Use of low-dose aspirin associated with improved performance of test for detecting colorectal cancer

December 7, 2010, JAMA and Archives Journals

Use of low-dose aspirin prior to a newer type of fecal occult blood test is associated with a higher sensitivity for detecting advanced colorectal tumors, compared to no aspirin use, according to a study in the December 8 issue of JAMA.

"Screening for colorectal cancer (CRC) and its precursors by fecal occult blood tests (FOBTs), which has been shown to reduce CRC incidence and mortality in , is widely recommended and applied in an increasing number of countries. Screening is mostly done in age groups in which use of low-dose for primary or secondary prevention of cardiovascular disease is increasingly common. Use of low-dose aspirin increases the likelihood of gastrointestinal bleeding, especially upper gastrointestinal bleeding. Because of the increased risk of bleeding from sources other than colorectal neoplasms [tumors], concerns have been raised regarding possible adverse effects on specificity of FOBT-based screening for CRC," according to background information in the article. Potential false-positive test results due to increased risk of upper gastrointestinal bleeding are expected to be of less concern for increasingly available immunochemical FOBTs (iFOBTs; a type of test to check for blood in the stool), but evidence is sparse about the performance of iFOBTs for patients who use low-dose aspirin.

Hermann Brenner, M.D., M.P.H., of the German Cancer Research Center, Heidelberg, Germany, and colleagues assessed the association of use of low-dose aspirin with performance of 2 iFOBTs in a large sample of women and men who underwent CRC screening. The study, conducted from 2005 through 2009, included 1,979 patients (average age, 62.1 years): 233 regular users of low-dose aspirin (167 men, 67 women) and 1,746 who never used low-dose aspirin (809 men, 937 women). The researchers analyzed measures of sensitivity and specificity in detecting advanced colorectal neoplasms ( or advanced adenoma [a tumor that is not cancer]) with 2 quantitative iFOBTs (hemoglobin test and hemoglobin-haptoglobin [a protein] test).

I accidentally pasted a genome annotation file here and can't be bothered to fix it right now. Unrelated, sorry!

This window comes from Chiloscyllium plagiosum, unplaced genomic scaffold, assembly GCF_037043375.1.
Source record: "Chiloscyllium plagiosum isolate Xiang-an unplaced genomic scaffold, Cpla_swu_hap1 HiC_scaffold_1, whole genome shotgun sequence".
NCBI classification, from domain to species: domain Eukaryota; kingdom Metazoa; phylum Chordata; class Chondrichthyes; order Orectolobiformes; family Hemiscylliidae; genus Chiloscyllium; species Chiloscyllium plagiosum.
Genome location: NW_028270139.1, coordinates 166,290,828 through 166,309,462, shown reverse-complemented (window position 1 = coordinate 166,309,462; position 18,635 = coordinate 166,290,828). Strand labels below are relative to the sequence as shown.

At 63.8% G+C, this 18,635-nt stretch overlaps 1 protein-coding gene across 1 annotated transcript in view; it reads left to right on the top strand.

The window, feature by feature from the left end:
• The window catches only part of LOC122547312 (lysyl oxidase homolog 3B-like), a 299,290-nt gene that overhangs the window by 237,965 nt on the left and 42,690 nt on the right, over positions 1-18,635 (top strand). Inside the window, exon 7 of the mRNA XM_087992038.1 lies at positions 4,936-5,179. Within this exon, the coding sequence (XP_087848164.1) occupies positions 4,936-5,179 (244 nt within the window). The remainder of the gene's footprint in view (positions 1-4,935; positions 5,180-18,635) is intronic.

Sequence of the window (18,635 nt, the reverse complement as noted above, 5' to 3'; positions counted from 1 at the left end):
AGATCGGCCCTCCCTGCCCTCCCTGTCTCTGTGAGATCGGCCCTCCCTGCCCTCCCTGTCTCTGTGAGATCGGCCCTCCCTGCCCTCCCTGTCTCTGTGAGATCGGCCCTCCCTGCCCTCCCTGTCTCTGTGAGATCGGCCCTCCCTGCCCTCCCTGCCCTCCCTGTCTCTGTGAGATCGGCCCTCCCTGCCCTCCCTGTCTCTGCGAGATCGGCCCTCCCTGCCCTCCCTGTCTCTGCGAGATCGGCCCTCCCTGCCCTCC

Advanced neoplasms were found in 24 users (10.3 percent) and 181 nonusers (10.4 percent) of low-dose aspirin. The researchers found that for the hemoglobin test, sensitivity was 70.8 percent for low-dose aspirin users compared with 35.9 percent for nonusers; specificity was 85.7 percent for users compared with 89.2 percent for nonusers. For the hemoglobin-haptoglobin test, sensitivity was 58.3 percent for users compared with 32 percent for non-users and specificity was 85.7 percent for users compared with 91.1 percent for nonusers.

"We provide a detailed comparison of the diagnostic performance of 2 quantitative iFOBTs among users and non-users of low-dose aspirin in the target population for CRC screening. For both tests, sensitivity was markedly higher, while specificity was slightly lower among users of low-dose aspirin compared with nonusers," the authors write.

"… our study strongly suggests that use of low-dose aspirin does not hamper testing for by immunochemical tests. On the contrary, our findings raise the hypothesis that test performance may be enhanced by temporary use of low-dose aspirin, a hypothesis that needs replication in larger samples and followed up in further research, ideally including randomized trials and different types of FOBTs."

More information: JAMA. 2010;304[22]:2513-2520.

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